In the top photo you’re looking down at the Valley floor from The Knob in Mount Jackson that was permanently protected in 2018 with a conservation easement and is now a part of the George Washington National Forest, a project that was enthusiastically supported by both the community and the town. Now, let’s talk about how we protect that view and its many resources.
(Photo: Heather Richards)
Many thanks to guest author John Hutchinson for contributing this piece to the summer 2022 Land Conservation edition of the ridge & valley.
That’s a funny word that gets tossed around when people talk about protecting the amazing rural landscape of the Shenandoah Valley. Literally, “viewshed” means “as far as the eye can see.” How can one protect a viewshed, not only for today and tomorrow, but forever?
Sure, the viewsheds towards the mountains to the east and the west, the Shenandoah National Park and the George Washington National Forest, enjoy some protection from development. But what about all the private land on the Valley floor? Enter the land protection tool known as the conservation easement. If you put your land under easement and your neighbors do the same, together not only is everyone’s viewshed protected, but the natural resources “as far as the eye can see” are protected as well.
A conservation easement is a legal agreement that a private nonprofit land trust and a landowner use to join in restricting certain development and permanently protecting the essential aspects of the land. The nonprofit agency is called the easement “holder.” Many government agencies, including counties, can also hold conservation easements.
Conserved land has many benefits for individual landowners and communities. Atop the list are pristine views and clean water that are protected forever because the landowner donating the easement has agreed to limit building on the property and protect the natural resources in various ways such as fencing livestock out of streams.
Alliance’s Kate Wofford and Alliance board member Carolyn Long enjoy the view from a hilltop included in the 2,200 acres in conservation easement in Overall, Va. (Photo: Erin Burch)
Because our society values these community resources (everybody likes clean drinking water!), the government provides incentives to landowners who choose to protect them under conservation easement. Conservation values—things that the government will pay you to protect forever—include wildlife habitat, open space, agriculture, water, recreational space, and historic resources such as a battlefield or an old mill.
The Commonwealth of Virginia provides an income tax credit equal to 40% of the easement value to owners who donate conservation easements or conservation land outright to land trusts and government agencies via the land preservation tax credit. The federal government also provides an income tax deduction to conservation easement donors. These deductions reduce one’s taxable income just like a gift to a church or charity.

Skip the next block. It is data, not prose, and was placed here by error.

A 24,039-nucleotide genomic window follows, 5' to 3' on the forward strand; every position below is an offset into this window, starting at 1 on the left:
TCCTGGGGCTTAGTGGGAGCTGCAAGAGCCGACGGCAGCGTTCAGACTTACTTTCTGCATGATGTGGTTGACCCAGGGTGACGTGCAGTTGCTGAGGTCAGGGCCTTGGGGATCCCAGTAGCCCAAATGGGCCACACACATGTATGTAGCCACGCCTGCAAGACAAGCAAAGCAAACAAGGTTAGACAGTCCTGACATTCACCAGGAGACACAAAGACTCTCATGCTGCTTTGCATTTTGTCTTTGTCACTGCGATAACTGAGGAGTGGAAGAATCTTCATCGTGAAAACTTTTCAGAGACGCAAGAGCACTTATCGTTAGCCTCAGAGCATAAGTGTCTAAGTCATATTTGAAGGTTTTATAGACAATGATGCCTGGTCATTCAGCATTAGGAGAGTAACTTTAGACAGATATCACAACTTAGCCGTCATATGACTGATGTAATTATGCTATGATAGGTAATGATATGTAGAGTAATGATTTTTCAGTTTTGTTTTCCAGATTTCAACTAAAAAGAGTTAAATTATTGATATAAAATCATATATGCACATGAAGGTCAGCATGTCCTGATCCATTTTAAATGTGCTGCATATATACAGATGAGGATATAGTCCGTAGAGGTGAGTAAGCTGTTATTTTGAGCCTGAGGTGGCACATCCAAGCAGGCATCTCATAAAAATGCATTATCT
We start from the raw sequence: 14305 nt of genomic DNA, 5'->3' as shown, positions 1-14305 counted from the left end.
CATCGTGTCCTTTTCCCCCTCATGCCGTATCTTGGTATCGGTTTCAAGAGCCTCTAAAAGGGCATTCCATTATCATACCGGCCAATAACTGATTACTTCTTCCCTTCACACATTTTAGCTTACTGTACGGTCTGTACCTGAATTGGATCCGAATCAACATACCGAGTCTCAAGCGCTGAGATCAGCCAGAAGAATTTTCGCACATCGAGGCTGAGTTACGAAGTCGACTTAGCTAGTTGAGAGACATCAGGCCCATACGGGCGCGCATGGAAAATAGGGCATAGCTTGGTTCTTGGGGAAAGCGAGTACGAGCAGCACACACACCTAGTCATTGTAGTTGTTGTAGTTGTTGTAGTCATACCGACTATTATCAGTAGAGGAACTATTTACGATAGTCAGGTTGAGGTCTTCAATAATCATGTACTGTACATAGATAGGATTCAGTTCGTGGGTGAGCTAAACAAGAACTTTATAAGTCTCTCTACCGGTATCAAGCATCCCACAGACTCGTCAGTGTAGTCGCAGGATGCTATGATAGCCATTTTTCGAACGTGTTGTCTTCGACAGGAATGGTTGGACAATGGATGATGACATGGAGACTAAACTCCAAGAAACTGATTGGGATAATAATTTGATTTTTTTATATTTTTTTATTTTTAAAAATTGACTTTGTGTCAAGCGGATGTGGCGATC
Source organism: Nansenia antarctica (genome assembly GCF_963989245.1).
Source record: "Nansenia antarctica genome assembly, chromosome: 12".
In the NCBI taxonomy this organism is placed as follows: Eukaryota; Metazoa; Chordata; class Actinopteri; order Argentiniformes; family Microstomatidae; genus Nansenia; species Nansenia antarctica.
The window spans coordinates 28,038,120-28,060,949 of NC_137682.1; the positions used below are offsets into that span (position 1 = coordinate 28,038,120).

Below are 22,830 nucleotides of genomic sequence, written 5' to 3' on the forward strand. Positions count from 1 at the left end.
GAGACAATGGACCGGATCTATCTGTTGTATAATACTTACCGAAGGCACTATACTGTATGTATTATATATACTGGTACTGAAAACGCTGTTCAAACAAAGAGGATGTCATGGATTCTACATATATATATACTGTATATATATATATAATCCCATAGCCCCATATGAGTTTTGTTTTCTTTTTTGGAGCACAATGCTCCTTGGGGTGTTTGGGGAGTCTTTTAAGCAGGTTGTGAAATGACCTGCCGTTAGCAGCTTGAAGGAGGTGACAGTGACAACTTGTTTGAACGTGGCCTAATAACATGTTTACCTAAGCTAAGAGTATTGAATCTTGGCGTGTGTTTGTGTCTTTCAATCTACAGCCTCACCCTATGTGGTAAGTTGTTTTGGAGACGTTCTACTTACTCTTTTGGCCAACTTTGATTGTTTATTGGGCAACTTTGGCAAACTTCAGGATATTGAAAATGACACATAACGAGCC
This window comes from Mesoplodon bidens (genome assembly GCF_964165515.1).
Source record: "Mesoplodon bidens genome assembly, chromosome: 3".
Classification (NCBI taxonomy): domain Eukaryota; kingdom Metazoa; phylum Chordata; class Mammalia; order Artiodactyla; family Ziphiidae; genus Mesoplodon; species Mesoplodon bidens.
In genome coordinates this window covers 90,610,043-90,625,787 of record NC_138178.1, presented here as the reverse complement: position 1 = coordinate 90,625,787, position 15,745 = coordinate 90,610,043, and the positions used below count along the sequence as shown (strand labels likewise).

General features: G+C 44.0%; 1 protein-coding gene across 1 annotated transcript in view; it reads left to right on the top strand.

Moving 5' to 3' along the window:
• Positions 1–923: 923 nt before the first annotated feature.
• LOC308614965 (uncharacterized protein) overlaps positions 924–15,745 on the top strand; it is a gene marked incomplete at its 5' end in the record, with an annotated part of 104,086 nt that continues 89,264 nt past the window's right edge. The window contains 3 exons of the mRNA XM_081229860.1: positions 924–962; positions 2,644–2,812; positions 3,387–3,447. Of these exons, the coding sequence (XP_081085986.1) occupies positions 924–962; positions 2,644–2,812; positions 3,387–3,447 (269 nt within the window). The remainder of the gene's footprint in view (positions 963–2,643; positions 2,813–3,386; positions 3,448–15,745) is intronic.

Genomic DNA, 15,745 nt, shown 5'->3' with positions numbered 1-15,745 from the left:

Alliance board member Bobby Whitescarver and his wife Jeanne Hoffman just hit a milestone in their journey to place a conservation easement on their Churchville farm Whiskey Creek Angus. Shown here, (left to right) Laura Thurman, Senior Conservation Specialist with VOF, and Jeanne walk the farm to discuss the conservation values they’ll be protecting together. (Photo: Robert Whitescarver)
Whether you are a landowner or just live in the neighborhood and like the view, you may wish to advocate for the continuation of these programs because they protect the characteristics we value in the Shenandoah Valley. Our legislators at all levels need to hear that we want grant programs that support easements to continue and funding to meet the demand.
If you are considering a conservation easement, Alliance for the Shenandoah Valley, through the Shenandoah Valley Conservation Collaborative, can refer you to the right partners who will best meet your needs. We can also recommend agencies that can help you design and implement best management practices, like stream fencing and cover crops.
When paired with land management practices for clean water and healthy soil, conservation easements can make a current landowner’s stewardship permanent. That way our children, and our neighbors and friends, can enjoy the pristine waters and landscapes of the Shenandoah Valley in perpetuity. And that’s peace, love, and land conservation.
John Hutchinson has been at the forefront of land conservation efforts in the Shenandoah Valley and Virginia for more than 36 years. During his tenure at the Shenandoah Valley Battlefields Foundation, he was instrumental in preserving thousands of acres of nationally-significant historic lands. He lives in Staunton.
In the photo to the left, Keven Walker (left), executive director of the Shenandoah Valley Battlefields Foundation, presents John (right) with the Carrington Williams Preservation Award at the Foundation’s 2022 National Conference. The award honors John’s outstanding commitment to battlefield preservation. (Photo: Nancy Sorrells)